The aim of this meta-analysis was to evaluate the effects of different exercise prescription parameters during cancer treatment on cancer-related fatigue (CRF). We also aimed to gain insight into the safety and feasibility of exercise during adjuvant cancer treatment. A systematic search of CINAHL, Cochrane Library, Embase, Medline, Scopus and PEDro was carried out. Randomised controlled trials studying the effects of exercise during cancer treatment on CRF were included. In total, 18 studies (12 in breast, four in prostate and two in other cancer patients) met all the inclusion criteria. During breast cancer treatment, home-based exercise lead to a small, non-significant reduction (standardised mean difference 0.10, 95% confidence interval -0.25 to 0.45), whereas supervised aerobic exercise showed a medium, significant reduction in CRF (standardised mean difference 0.30, 95% confidence interval 0.09 to 0.51) compared with no exercise. A subgroup analysis of home-based (n=65) and supervised aerobic (n=98) and resistance exercise programmes (n=208) in prostate cancer patients showed no significant reduction in CRF in favour of the exercise group. Adherence ranged from 39% of the patients who visited at least 70% of the supervised exercise sessions to 100% completion of a home-based walking programme. In more than half the studies (12 of 18; 67%) adverse events were reported. Eight events in total (0.72%) occurred in these studies.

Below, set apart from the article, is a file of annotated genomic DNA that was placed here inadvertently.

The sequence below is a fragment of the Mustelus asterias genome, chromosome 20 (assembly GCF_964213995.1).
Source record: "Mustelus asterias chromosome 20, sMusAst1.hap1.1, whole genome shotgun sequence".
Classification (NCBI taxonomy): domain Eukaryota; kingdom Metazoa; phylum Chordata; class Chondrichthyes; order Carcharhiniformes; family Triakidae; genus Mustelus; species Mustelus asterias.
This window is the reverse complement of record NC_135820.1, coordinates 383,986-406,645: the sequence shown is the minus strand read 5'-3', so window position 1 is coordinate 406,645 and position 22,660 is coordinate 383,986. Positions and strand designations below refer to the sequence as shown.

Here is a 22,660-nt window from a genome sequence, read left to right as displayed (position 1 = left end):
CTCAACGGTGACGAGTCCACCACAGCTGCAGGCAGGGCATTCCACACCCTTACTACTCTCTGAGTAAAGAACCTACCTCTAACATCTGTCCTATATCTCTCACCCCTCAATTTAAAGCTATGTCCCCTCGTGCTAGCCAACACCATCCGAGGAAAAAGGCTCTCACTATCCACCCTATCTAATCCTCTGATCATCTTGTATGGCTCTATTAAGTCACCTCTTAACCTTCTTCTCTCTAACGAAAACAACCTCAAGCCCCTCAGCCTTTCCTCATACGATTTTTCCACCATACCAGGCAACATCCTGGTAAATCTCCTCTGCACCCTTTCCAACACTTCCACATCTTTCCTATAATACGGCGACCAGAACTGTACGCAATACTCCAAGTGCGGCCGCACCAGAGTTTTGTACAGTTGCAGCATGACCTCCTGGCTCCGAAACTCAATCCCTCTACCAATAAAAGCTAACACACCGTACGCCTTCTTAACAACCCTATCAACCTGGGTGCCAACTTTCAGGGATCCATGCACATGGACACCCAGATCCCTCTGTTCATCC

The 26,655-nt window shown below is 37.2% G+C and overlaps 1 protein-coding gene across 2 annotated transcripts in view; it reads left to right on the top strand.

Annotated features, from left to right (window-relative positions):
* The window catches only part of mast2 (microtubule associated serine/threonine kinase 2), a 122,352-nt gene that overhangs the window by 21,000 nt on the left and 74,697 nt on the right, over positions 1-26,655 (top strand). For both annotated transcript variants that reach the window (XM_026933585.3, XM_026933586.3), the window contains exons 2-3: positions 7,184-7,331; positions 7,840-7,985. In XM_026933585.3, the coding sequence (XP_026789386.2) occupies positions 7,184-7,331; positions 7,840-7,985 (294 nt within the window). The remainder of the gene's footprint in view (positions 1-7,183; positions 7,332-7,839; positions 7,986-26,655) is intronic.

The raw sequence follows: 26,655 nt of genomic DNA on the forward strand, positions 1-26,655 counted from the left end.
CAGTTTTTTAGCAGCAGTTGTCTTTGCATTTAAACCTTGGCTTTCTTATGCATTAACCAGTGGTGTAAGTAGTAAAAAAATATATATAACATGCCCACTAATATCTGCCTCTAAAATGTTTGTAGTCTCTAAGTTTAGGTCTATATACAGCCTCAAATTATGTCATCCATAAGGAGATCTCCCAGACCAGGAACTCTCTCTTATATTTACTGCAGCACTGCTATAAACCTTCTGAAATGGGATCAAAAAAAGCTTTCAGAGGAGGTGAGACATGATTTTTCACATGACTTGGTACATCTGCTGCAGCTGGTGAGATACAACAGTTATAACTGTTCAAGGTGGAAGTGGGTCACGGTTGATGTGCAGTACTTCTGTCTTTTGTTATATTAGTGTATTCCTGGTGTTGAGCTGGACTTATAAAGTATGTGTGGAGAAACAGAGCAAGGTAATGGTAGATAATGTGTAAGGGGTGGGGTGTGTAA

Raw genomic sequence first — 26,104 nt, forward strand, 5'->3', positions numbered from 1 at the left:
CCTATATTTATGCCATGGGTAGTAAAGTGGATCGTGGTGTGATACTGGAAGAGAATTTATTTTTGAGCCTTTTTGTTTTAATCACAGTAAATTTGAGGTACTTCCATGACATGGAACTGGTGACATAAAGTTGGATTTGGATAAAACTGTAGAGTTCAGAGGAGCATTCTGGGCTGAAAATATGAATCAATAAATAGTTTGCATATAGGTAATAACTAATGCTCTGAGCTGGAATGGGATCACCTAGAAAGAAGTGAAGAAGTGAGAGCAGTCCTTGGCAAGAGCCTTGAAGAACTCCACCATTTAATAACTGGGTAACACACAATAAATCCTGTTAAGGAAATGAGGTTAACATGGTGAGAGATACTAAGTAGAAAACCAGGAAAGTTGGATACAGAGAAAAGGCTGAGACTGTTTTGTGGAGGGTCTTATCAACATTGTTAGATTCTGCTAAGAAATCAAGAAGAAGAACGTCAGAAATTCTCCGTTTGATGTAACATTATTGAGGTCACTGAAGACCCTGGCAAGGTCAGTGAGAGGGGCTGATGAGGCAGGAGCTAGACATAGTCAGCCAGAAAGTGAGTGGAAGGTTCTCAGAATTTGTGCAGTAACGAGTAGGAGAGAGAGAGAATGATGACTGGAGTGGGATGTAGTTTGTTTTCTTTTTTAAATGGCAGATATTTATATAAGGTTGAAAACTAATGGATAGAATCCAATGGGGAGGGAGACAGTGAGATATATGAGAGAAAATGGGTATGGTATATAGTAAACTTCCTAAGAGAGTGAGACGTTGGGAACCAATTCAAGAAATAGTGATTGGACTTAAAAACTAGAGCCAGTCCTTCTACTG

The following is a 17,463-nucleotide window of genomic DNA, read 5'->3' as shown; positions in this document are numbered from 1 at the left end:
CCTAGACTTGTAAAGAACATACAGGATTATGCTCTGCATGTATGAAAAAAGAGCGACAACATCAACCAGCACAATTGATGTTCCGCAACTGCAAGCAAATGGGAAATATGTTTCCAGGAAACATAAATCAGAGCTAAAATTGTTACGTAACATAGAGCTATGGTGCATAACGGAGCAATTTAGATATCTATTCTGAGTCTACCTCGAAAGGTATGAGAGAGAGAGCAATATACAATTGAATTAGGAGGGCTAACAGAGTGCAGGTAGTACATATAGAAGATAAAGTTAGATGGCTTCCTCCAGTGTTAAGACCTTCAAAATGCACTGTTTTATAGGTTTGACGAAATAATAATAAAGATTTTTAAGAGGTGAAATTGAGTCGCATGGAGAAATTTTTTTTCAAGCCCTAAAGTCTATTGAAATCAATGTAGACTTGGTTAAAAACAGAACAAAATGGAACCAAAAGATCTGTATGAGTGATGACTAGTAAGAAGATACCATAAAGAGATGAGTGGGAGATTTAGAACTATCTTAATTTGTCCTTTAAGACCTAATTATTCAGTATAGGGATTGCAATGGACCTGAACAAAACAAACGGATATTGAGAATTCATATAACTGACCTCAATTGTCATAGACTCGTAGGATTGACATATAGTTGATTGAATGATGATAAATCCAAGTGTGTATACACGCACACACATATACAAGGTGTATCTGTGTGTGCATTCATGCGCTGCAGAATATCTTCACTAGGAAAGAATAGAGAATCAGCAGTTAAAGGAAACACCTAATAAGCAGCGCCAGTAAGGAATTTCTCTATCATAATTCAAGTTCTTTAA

Copyright 2010 The Royal College of Radiologists. Published by Elsevier Ltd. All rights reserved.